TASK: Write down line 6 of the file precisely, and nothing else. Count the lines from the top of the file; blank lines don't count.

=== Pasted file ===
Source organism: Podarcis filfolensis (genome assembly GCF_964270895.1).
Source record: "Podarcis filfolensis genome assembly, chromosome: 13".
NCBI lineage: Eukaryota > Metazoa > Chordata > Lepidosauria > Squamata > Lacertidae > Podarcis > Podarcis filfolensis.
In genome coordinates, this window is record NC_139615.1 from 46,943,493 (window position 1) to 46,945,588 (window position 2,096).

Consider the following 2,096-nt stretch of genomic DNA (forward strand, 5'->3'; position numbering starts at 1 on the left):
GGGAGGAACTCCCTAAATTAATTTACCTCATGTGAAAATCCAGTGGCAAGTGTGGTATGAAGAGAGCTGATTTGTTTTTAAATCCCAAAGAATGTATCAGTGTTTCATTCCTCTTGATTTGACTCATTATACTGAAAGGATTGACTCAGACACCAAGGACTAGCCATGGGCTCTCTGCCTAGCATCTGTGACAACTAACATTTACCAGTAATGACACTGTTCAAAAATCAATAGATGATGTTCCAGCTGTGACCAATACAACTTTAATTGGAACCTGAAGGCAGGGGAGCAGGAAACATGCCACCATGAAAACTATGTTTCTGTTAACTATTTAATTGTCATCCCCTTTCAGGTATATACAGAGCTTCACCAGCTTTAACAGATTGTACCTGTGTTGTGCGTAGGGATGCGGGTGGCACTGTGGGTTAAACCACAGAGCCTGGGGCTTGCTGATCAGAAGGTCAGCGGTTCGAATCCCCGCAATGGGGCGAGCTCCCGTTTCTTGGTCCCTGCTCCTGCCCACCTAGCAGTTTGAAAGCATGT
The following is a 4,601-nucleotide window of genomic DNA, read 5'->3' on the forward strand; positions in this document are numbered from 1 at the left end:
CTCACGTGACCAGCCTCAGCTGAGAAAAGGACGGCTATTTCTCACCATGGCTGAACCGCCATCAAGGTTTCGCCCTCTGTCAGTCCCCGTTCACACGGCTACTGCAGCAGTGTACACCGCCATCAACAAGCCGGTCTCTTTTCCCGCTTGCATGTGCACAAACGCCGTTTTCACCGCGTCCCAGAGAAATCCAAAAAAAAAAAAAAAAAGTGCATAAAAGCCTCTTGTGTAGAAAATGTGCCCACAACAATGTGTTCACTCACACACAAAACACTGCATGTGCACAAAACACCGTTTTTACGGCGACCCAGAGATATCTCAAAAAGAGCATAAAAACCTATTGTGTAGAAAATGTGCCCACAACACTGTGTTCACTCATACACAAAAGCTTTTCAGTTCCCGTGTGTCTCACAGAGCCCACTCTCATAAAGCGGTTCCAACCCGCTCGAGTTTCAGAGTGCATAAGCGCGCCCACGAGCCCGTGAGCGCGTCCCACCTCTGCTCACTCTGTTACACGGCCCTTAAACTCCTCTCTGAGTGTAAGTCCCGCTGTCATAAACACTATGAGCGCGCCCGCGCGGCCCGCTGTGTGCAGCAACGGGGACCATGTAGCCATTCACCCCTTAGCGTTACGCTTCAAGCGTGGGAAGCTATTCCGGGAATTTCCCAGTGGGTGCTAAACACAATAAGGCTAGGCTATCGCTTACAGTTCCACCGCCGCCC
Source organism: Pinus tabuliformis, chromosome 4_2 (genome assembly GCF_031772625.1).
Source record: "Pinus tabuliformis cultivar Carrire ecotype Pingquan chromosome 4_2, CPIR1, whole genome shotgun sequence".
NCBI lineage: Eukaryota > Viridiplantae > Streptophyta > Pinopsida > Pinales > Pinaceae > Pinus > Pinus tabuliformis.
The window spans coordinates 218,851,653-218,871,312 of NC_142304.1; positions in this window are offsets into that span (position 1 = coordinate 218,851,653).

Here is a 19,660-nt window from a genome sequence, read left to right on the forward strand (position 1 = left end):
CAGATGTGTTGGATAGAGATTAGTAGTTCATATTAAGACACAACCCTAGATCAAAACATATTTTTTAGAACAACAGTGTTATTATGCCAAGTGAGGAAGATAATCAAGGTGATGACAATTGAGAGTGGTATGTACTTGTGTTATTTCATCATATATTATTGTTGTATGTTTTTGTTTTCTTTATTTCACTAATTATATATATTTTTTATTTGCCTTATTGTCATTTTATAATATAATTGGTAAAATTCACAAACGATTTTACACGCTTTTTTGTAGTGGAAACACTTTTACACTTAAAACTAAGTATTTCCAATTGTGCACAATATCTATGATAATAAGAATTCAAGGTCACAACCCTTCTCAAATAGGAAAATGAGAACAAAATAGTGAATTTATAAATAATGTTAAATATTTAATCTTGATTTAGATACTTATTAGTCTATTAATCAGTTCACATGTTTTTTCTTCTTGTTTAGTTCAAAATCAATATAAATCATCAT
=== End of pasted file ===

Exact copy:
GGGAGGAACTCCCTAAATTAATTTACCTCATGTGAAAATCCAGTGGCAAGTGTGGTATGAAGAGAGCTGATTTGTTTTTAAATCCCAAAGAATGTATCAGTGTTTCATTCCTCTTGATTTGACTCATTATACTGAAAGGATTGACTCAGACACCAAGGACTAGCCATGGGCTCTCTGCCTAGCATCTGTGACAACTAACATTTACCAGTAATGACACTGTTCAAAAATCAATAGATGATGTTCCAGCTGTGACCAATACAACTTTAATTGGAACCTGAAGGCAGGGGAGCAGGAAACATGCCACCATGAAAACTATGTTTCTGTTAACTATTTAATTGTCATCCCCTTTCAGGTATATACAGAGCTTCACCAGCTTTAACAGATTGTACCTGTGTTGTGCGTAGGGATGCGGGTGGCACTGTGGGTTAAACCACAGAGCCTGGGGCTTGCTGATCAGAAGGTCAGCGGTTCGAATCCCCGCAATGGGGCGAGCTCCCGTTTCTTGGTCCCTGCTCCTGCCCACCTAGCAGTTTGAAAGCATGT